This tendency to compartmentalize is particularly interesting to note in Bruce Banner, who literally changes into another form when he’s angry. The way he partitions into two beings causes a lot of inner conflict in later movies; in Thor: Ragnarok, the Hulk part of himself takes over for three years, and in Avengers: Infinity War, Hulk refuses to come out at all.
If your main character is a Five, simply being part of a group setting provides opportunity for inner conflict. Making personal connections can be a challenge, so when they do reach out and make an effort to be in a relationship, it’s a risk for them. Fives will not respond well if other characters try to blame them for hurting them or “making” them feel a certain way.
Obstacles and Desires
These are descriptors commonly used to describe Fives:
Use these traits to create inner conflict when the Five does not get what they want, which is to be capable and competent. Fives are always searching for answers to their questions, and they prefer to discover truths for themselves rather than relying on opinions or taking another’s word for it.
Fives may get stuck in “observing” mode, rather than going out and actually doing something, because they are afraid they aren’t as competent at others. They feel safer in the shelter of their own minds rather than engaging in activities so they can actually improve their abilities.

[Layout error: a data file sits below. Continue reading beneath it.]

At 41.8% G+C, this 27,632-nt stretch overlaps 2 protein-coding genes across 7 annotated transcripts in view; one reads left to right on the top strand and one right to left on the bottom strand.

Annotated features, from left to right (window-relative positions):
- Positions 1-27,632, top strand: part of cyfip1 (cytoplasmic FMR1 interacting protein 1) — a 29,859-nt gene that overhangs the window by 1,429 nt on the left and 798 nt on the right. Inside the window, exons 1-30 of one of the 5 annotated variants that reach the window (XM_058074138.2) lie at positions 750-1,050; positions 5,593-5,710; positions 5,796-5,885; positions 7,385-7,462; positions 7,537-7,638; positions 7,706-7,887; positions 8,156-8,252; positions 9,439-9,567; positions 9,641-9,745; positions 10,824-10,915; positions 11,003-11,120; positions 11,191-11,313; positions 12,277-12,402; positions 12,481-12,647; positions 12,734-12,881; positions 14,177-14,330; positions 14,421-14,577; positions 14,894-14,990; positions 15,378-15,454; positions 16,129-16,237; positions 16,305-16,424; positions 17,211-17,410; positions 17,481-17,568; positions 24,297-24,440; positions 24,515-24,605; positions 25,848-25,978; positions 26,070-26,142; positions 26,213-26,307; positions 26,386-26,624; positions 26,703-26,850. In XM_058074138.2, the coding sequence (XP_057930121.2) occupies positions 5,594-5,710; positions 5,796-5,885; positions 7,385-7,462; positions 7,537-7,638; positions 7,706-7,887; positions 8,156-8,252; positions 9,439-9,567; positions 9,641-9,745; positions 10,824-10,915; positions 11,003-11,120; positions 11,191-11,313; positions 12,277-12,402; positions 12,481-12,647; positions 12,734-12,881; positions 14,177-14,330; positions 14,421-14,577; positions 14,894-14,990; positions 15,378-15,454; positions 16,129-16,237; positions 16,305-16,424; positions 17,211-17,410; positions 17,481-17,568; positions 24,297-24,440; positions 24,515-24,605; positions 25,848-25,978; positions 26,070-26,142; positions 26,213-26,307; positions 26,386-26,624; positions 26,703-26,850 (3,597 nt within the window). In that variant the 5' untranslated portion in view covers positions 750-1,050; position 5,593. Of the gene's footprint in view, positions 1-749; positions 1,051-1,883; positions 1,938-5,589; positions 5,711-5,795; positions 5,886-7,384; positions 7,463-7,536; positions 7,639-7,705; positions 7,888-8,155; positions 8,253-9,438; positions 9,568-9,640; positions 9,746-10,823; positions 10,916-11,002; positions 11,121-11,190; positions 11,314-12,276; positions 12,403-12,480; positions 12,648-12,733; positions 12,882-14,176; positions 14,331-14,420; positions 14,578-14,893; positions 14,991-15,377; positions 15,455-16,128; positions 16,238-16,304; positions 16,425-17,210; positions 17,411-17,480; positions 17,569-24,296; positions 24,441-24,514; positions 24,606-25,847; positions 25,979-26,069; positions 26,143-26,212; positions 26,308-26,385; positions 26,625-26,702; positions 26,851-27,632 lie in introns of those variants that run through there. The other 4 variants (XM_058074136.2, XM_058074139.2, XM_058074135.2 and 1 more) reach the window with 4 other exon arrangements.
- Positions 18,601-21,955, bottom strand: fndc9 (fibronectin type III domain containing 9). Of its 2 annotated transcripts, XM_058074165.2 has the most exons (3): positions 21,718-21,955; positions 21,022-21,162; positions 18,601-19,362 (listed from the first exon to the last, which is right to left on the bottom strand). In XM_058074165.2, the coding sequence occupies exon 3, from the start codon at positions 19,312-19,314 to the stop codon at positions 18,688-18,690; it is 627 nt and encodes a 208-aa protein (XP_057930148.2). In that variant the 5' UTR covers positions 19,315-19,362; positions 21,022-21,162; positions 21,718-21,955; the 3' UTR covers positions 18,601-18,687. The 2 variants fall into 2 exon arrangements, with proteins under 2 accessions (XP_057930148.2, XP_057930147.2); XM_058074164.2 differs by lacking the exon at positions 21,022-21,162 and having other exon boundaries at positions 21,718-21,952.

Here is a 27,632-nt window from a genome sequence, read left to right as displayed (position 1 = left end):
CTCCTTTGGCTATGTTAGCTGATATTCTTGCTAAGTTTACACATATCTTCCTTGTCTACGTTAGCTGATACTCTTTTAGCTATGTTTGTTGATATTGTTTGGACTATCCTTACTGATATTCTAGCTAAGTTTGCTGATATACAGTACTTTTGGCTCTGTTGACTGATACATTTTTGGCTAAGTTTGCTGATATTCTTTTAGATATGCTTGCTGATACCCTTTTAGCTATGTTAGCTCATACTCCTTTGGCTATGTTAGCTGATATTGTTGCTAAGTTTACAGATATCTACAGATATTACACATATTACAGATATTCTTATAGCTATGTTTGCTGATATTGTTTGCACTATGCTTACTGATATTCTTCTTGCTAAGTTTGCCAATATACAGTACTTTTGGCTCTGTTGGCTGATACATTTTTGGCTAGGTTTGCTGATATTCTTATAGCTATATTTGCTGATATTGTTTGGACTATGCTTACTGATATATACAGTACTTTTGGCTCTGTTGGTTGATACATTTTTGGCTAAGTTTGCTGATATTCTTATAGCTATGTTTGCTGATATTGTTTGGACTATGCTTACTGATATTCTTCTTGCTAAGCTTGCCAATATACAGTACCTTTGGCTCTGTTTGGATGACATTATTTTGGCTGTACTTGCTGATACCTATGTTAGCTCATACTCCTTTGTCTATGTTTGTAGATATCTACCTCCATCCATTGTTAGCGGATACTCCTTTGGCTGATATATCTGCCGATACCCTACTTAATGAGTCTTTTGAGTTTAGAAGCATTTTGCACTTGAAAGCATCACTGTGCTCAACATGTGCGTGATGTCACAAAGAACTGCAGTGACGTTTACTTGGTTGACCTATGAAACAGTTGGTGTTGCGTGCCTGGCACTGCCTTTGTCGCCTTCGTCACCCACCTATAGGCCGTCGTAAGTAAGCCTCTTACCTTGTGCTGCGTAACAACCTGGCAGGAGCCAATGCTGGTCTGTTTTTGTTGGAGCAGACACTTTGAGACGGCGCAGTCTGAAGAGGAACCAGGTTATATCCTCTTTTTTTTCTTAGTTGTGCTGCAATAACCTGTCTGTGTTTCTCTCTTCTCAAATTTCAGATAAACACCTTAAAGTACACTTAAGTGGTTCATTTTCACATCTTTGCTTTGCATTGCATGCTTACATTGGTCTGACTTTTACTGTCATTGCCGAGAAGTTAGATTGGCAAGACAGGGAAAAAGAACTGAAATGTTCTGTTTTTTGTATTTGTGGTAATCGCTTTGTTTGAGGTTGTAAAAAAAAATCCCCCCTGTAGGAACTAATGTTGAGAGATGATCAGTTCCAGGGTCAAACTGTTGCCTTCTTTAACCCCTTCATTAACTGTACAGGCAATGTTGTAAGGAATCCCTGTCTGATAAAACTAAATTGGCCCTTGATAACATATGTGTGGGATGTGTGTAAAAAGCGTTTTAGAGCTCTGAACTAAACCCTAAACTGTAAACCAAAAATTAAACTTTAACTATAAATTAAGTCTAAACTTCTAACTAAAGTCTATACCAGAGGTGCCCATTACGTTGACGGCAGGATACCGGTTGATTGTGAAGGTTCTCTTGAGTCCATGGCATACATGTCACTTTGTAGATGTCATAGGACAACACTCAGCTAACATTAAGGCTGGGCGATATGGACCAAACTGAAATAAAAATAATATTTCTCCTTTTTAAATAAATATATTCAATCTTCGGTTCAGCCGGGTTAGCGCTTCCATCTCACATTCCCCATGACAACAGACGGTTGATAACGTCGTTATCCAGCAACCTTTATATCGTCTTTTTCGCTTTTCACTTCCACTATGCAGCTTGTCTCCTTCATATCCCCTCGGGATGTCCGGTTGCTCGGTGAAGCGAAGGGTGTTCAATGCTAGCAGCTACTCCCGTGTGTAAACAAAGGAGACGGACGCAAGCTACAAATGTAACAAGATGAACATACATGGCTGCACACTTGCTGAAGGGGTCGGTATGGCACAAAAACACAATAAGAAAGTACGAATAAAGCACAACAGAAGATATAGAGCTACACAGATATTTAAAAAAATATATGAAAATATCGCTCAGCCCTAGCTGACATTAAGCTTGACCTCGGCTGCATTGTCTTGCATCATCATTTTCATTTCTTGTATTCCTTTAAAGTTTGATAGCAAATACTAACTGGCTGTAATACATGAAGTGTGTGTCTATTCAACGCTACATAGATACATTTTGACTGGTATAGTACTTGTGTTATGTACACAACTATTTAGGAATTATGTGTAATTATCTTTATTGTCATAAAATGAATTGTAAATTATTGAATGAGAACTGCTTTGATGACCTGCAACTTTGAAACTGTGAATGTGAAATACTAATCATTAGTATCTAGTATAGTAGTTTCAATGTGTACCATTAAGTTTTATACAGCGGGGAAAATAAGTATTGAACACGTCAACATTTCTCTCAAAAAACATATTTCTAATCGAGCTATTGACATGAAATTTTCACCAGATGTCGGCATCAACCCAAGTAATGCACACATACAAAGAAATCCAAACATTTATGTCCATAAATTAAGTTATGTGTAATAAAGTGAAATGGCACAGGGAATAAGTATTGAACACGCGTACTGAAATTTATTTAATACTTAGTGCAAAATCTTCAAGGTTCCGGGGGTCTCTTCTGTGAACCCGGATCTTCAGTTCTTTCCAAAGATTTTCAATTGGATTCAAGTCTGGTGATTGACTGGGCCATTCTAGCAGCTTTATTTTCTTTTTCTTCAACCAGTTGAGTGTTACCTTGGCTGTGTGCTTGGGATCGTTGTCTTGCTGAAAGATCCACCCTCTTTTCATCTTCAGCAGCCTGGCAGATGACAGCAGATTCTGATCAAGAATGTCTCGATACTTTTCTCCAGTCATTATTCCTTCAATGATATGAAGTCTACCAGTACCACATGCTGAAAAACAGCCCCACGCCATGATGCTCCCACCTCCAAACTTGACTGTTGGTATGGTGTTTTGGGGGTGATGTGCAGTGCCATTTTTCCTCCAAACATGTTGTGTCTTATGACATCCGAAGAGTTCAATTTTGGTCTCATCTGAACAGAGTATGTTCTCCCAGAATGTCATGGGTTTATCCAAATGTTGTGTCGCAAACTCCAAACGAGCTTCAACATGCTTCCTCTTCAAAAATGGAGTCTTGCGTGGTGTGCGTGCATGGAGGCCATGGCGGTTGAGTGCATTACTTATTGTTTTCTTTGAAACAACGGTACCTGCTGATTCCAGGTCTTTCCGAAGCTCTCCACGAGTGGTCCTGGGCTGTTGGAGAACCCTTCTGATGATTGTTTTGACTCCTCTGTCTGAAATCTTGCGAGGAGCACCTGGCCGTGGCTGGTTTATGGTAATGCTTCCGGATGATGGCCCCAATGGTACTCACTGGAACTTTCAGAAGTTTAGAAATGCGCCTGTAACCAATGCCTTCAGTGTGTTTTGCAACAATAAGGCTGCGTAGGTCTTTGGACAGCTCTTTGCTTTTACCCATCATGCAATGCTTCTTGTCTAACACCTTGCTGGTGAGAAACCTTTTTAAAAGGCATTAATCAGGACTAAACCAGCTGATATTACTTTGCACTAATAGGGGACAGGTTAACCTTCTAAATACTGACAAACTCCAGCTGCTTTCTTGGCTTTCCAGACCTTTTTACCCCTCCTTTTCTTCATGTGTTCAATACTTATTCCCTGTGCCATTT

As deep thinkers, Fives value knowledge, understanding, and observation, and appreciate when others value their insights. Thus, they may enjoy researching niche topics that others are unaware of and are drawn to the unique, the fantastic, or the bizarre.
The best obstacles for Fives are ones that force them to leave the safety of their minds and interact with real problems. Bruce Banner not only joins the Avengers and uses his scientific knowledge to help their cause, but joins in their physical fights as the Hulk. This is beyond his comfort zone, but he does it because he’s needed.
Stress and Security
When Fives are stressed, they behave like unhealthy Sevens. They can become impulsive and childlike, rude, escaping from reality. They speak before they think. This uninhibited behaviour sounds very much like the Hulk.
Hulk: “You’re Banner’s friend.”
Thor: “I’m not Banner’s friend. I prefer you.”
Hulk: “Banner’s friend.”
Thor: “I don’t even like Banner. ‘I’m into numbers and science and stuff.'”
Hulk: “Thor go. Hulk stay.”
Thor: “Fine. Stay here. Stupid place. It’s hideous, by the way. The red, the white. Just pick a color.”
Hulk: “Smash you.”
Thor: “You didn’t smash anything. I won that fight.”
Hulk: “I smashed you.”
Thor: “Yeah, sure, sure.”
Hulk: “Baby Arms.”
Thor: “Moron! You big child.”
Hulk: “Thor go!”
Thor: “I am going.”